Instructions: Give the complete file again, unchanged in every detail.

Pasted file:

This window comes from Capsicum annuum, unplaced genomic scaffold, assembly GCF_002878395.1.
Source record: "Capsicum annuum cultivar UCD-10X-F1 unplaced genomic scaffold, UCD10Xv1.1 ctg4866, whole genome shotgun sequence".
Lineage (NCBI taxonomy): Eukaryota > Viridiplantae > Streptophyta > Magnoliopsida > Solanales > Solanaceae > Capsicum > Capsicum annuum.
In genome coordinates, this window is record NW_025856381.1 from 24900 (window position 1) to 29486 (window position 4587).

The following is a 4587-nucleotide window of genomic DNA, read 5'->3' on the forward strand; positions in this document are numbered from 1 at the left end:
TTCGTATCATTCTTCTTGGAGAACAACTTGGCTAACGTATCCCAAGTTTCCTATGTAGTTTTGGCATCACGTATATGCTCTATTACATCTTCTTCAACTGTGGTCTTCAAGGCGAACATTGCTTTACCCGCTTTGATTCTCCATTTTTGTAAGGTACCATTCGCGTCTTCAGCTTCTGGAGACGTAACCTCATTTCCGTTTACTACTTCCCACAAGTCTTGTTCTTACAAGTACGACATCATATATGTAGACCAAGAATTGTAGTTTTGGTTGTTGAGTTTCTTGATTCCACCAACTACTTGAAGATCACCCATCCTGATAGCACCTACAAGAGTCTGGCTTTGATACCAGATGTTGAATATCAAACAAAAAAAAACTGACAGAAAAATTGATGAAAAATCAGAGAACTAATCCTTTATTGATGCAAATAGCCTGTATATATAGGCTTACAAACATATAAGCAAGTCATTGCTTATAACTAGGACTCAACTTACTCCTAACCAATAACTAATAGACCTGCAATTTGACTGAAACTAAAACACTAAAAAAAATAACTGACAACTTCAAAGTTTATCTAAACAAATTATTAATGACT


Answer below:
This window comes from Capsicum annuum, unplaced genomic scaffold, assembly GCF_002878395.1.
Source record: "Capsicum annuum cultivar UCD-10X-F1 unplaced genomic scaffold, UCD10Xv1.1 ctg4866, whole genome shotgun sequence".
Lineage (NCBI taxonomy): Eukaryota > Viridiplantae > Streptophyta > Magnoliopsida > Solanales > Solanaceae > Capsicum > Capsicum annuum.
In genome coordinates, this window is record NW_025856381.1 from 24900 (window position 1) to 29486 (window position 4587).

The following is a 4587-nucleotide window of genomic DNA, read 5'->3' on the forward strand; positions in this document are numbered from 1 at the left end:
TTCGTATCATTCTTCTTGGAGAACAACTTGGCTAACGTATCCCAAGTTTCCTATGTAGTTTTGGCATCACGTATATGCTCTATTACATCTTCTTCAACTGTGGTCTTCAAGGCGAACATTGCTTTACCCGCTTTGATTCTCCATTTTTGTAAGGTACCATTCGCGTCTTCAGCTTCTGGAGACGTAACCTCATTTCCGTTTACTACTTCCCACAAGTCTTGTTCTTACAAGTACGACATCATATATGTAGACCAAGAATTGTAGTTTTGGTTGTTGAGTTTCTTGATTCCACCAACTACTTGAAGATCACCCATCCTGATAGCACCTACAAGAGTCTGGCTTTGATACCAGATGTTGAATATCAAACAAAAAAAAACTGACAGAAAAATTGATGAAAAATCAGAGAACTAATCCTTTATTGATGCAAATAGCCTGTATATATAGGCTTACAAACATATAAGCAAGTCATTGCTTATAACTAGGACTCAACTTACTCCTAACCAATAACTAATAGACCTGCAATTTGACTGAAACTAAAACACTAAAAAAAATAACTGACAACTTCAAAGTTTATCTAAACAAATTATTAATGACT